When we cross the species line we find dolphins, whales, and elephants all have brains much larger than humans. While these creatures do show intelligent and highly social behavior, we have no indication any of them are more intelligent than humans.
Part of the explanation is that the brain does much more than think and reason. A good part of the brain, perhaps most of it, is preoccupied with running the organism itself. It may be that our entire sense of consciousness, our sense of individuality, our I-ness, quite possibly is the result of continuous assembly of neural impulses from our sense organs and that all organisms with brains have some degree of self-awareness. It follows, therefore, that organisms with larger bodies would need larger brains simply because they have more sensory inputs that need to be processed to maintain the same level of self-awareness. It also follows that organisms with more complex sensory organs might also have relatively larger brains as, for example, we find in the octopus which seems to have evolved a complex neurological system in part for the support its sophisticated visual and tactile abilities.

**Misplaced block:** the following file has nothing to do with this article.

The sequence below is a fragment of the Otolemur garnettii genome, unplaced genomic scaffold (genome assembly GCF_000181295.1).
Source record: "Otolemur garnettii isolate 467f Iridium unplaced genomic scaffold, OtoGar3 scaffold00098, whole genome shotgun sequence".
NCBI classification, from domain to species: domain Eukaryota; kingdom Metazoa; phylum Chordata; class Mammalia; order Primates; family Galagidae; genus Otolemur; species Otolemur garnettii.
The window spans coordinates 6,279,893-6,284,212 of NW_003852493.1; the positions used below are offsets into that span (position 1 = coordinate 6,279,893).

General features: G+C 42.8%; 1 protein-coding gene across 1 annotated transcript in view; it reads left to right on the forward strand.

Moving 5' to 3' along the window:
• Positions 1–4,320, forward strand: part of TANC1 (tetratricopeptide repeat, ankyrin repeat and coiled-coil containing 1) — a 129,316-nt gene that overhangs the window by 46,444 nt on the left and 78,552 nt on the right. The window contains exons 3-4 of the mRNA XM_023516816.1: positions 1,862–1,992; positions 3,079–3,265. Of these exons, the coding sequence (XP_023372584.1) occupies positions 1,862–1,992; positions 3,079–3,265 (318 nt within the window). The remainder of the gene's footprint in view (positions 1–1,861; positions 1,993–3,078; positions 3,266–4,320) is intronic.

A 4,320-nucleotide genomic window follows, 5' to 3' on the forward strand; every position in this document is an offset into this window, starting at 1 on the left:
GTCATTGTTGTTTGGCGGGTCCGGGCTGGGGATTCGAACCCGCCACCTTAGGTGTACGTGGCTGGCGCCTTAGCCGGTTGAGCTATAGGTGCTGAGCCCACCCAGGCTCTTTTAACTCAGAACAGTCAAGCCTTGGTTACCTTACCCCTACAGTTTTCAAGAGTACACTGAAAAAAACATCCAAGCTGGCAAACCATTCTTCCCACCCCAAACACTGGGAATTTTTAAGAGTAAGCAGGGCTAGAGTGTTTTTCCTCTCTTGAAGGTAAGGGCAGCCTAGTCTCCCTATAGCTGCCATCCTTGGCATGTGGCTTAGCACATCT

Eugene Dubois evolved a formula to relate body mass and brain size. Roughly speaking, as body mass increases brain size increases at the ¾ power. When organisms are plotted on a graph with this relation, they fall somewhere on or near the line that represents this relation. Some organisms fall much above the line which means they extra brain above and beyond the amount required to run the organism. Humans, apes, dolphins, dogs, cats, and squirrels for example fall above the line. Other organisms, such as hippos and horses, fall below which tells us the line does not represent the minimum required for viability. Humans, in fact, fall higher above the line than other organism. This means that we have a lot of extra brain.